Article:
That is why Danish Sound Cluster is excited to be part of the Music Can project. We want to showcase Danish companies that use sound and technology to create solutions that increase the well-being and quality of life for people with dementia, their relatives and relatives.

Relevant links 

Dementia is a growing global health problem.

Dementia is a growing concern affecting more and more people around the world. The World Health Organization (WHO) estimates that over 55 million people are currently living with dementia and that nearly 10 million new cases occur annually. Predictions suggest that these numbers will rise to 78 million by 2023 and 139 million by 2025. Dementia ranks as the seventh leading cause of death and is a major source of disability and dependency among older people globally.

Dementia does not only affect those diagnosed; it also affects the lives of their families and communities. Carers and staff, whether at home or in care facilities, face the challenge of providing stimulating and ethical care that enhances well-being and quality of life for people living with dementia.

However, there is hope for better results. Adequate healthcare measures, thoughtful planning and community support can greatly improve the lives of those living with dementia.

The WHO introduced the Global Action Plan (2017 to 2025), which calls on member states to develop and implement dementia plans. WHO's first target within this plan is to have 75% of countries create or update national dementia policies, strategies or plans by 2025. These plans cover different areas, including:

  • Making dementia a public health priority.
  • Increase awareness and understanding of dementia.
  • Reducing the risk of developing dementia.
  • Improving dementia diagnosis, treatment, care and support.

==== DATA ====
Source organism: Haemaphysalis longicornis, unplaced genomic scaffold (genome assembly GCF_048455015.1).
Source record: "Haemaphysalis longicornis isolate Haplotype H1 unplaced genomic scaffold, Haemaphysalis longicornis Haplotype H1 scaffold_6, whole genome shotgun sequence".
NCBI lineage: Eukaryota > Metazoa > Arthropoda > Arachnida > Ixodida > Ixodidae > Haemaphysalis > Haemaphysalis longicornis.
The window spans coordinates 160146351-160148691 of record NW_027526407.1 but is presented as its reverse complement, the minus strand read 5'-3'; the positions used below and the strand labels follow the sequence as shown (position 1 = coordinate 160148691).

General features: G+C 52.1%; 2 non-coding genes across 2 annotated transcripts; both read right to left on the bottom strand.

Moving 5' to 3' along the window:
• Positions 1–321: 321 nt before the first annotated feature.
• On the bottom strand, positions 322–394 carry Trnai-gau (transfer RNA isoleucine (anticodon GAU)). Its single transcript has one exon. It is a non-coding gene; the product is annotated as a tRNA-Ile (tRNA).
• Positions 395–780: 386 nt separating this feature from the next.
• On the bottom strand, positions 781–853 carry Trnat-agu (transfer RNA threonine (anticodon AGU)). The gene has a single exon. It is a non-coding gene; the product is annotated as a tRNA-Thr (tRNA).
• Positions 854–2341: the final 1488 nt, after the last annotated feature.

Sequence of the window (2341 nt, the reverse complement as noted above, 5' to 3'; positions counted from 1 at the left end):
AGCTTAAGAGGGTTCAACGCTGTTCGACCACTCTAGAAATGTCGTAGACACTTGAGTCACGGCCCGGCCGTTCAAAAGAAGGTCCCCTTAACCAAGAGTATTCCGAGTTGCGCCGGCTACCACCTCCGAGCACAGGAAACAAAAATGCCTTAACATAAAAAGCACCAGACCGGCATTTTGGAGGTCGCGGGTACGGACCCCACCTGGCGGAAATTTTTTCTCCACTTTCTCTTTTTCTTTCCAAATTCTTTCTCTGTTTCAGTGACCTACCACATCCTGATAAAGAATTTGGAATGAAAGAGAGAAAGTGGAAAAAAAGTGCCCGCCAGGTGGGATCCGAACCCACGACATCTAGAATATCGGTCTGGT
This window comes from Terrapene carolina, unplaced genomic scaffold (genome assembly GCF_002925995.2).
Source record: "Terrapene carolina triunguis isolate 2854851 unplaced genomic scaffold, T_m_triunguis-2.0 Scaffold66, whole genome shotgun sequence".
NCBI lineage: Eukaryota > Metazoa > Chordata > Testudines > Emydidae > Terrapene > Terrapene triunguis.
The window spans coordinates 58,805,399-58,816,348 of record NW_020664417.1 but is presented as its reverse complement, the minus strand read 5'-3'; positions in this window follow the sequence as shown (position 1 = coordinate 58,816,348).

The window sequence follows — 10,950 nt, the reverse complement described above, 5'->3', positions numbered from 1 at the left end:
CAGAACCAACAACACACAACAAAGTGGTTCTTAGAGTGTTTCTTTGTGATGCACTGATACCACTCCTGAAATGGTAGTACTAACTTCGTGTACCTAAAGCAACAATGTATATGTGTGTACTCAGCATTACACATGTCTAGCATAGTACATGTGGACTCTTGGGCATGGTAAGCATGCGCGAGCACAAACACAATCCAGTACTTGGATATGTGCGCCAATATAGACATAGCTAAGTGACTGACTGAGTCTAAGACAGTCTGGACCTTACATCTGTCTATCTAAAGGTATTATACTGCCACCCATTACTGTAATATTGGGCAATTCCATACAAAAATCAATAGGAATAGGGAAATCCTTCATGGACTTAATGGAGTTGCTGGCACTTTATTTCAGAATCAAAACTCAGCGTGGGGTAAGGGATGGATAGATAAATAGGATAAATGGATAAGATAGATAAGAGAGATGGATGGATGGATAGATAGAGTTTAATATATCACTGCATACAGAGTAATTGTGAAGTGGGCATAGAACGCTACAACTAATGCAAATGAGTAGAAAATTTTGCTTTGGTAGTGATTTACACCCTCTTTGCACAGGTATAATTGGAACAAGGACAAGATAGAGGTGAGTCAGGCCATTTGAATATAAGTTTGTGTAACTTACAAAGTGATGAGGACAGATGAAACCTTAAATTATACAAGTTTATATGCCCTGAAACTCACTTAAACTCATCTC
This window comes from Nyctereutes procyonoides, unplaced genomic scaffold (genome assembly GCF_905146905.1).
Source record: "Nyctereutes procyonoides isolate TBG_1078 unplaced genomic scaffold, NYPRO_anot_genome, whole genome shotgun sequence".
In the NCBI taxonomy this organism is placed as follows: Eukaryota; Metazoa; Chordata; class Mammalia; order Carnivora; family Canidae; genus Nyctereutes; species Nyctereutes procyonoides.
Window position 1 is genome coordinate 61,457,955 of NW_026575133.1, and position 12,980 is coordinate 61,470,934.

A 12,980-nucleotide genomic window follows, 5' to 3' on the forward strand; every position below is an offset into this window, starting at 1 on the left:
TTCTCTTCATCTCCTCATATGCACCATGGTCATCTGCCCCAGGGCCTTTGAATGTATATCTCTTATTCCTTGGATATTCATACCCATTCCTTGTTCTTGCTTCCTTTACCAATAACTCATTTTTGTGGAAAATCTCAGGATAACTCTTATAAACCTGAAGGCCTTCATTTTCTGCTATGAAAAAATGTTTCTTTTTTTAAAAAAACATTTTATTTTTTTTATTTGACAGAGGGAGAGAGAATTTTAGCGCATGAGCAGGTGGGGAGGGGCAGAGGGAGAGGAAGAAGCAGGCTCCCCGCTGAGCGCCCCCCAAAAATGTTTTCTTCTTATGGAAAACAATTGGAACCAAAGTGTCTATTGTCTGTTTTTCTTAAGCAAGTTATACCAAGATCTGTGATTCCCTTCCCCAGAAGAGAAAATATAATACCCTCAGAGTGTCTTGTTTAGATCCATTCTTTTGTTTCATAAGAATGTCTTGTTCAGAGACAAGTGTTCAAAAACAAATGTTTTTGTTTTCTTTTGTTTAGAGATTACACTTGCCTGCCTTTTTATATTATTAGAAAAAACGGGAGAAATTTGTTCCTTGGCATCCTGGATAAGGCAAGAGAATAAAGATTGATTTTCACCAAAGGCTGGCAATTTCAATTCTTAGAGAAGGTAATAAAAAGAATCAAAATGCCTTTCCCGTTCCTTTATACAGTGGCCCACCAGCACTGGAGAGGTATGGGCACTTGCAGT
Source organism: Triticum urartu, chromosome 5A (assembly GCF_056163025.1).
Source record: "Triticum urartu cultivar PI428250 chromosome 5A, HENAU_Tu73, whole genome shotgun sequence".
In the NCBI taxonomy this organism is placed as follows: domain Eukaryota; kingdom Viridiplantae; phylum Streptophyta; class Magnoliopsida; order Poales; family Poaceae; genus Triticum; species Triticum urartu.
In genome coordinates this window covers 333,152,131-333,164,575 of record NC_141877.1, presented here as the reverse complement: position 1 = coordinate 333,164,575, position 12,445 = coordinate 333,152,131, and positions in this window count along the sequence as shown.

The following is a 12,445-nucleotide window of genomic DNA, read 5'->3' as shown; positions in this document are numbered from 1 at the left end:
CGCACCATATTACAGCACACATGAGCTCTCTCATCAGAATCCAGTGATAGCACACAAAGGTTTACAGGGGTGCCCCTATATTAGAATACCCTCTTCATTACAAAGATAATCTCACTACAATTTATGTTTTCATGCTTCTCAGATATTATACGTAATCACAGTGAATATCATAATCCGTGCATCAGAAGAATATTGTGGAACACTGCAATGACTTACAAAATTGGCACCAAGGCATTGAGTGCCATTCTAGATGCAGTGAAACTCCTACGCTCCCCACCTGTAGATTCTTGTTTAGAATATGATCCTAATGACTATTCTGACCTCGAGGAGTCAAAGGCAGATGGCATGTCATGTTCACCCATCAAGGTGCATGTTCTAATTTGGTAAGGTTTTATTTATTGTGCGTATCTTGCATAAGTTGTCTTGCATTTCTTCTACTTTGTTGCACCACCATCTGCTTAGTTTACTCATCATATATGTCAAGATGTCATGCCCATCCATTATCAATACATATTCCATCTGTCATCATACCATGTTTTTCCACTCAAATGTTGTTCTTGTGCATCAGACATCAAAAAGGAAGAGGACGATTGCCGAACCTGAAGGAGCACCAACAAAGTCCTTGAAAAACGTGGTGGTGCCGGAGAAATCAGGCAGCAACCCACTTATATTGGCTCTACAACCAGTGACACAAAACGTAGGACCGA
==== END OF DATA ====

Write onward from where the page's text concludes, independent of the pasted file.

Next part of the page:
• Support for relatives of people with dementia.
  • Development of information systems for the treatment of dementia.
  • Promotion of dementia research and innovative solutions.

Correspondingly, the Danish Health Authority has established a national health plan for dementia from 2016 to 2025, in accordance with the WHO's action targets. You can find more information about the Denmark Plan at this link:

In 2015, the World Health Organization (WHO) calculated that dementia costs a whopping US$818 billion, which is about 1,1% of the entire world economy. This includes not only the money spent on health care and social services, but also the value of care provided by families (informal care).

A study carried out by the Danish Dementia Research Center showed that in the Capital Region the annual expenditure per person estimated at around 522.800 Danish kroner.

In January 2024, the University of Southern Denmark published a new study with data from a total of 573.088 people, in which a correlation was found between hearing loss and the development of dementia. The study is the largest of its kind to date. Sound is therefore not only therapeutic, but also preventive in relation to dementia.

Projects under the auspices of the Danish Sound Cluster on sound and health
Danish Sound Cluster